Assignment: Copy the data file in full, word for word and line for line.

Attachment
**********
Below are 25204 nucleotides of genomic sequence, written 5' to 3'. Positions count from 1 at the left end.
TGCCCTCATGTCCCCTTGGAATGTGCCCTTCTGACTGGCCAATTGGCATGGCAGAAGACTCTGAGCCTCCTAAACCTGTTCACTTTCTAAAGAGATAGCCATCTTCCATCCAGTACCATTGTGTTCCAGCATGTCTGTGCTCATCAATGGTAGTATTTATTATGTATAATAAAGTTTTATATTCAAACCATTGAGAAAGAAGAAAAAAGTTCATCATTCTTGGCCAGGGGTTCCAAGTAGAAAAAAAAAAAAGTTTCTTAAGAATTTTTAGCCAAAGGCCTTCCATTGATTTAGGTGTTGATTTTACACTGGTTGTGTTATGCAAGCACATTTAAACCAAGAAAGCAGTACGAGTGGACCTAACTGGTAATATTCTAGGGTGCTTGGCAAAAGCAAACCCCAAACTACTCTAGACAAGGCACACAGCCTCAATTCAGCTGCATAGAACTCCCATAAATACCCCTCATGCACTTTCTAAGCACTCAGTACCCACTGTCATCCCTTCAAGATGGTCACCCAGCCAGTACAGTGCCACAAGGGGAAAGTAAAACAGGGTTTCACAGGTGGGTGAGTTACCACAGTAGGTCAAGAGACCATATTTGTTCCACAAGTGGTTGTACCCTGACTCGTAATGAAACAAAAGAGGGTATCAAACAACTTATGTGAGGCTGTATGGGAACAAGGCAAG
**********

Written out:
Below are 25204 nucleotides of genomic sequence, written 5' to 3'. Positions count from 1 at the left end.
TGCCCTCATGTCCCCTTGGAATGTGCCCTTCTGACTGGCCAATTGGCATGGCAGAAGACTCTGAGCCTCCTAAACCTGTTCACTTTCTAAAGAGATAGCCATCTTCCATCCAGTACCATTGTGTTCCAGCATGTCTGTGCTCATCAATGGTAGTATTTATTATGTATAATAAAGTTTTATATTCAAACCATTGAGAAAGAAGAAAAAAGTTCATCATTCTTGGCCAGGGGTTCCAAGTAGAAAAAAAAAAAAGTTTCTTAAGAATTTTTAGCCAAAGGCCTTCCATTGATTTAGGTGTTGATTTTACACTGGTTGTGTTATGCAAGCACATTTAAACCAAGAAAGCAGTACGAGTGGACCTAACTGGTAATATTCTAGGGTGCTTGGCAAAAGCAAACCCCAAACTACTCTAGACAAGGCACACAGCCTCAATTCAGCTGCATAGAACTCCCATAAATACCCCTCATGCACTTTCTAAGCACTCAGTACCCACTGTCATCCCTTCAAGATGGTCACCCAGCCAGTACAGTGCCACAAGGGGAAAGTAAAACAGGGTTTCACAGGTGGGTGAGTTACCACAGTAGGTCAAGAGACCATATTTGTTCCACAAGTGGTTGTACCCTGACTCGTAATGAAACAAAAGAGGGTATCAAACAACTTATGTGAGGCTGTATGGGAACAAGGCAAG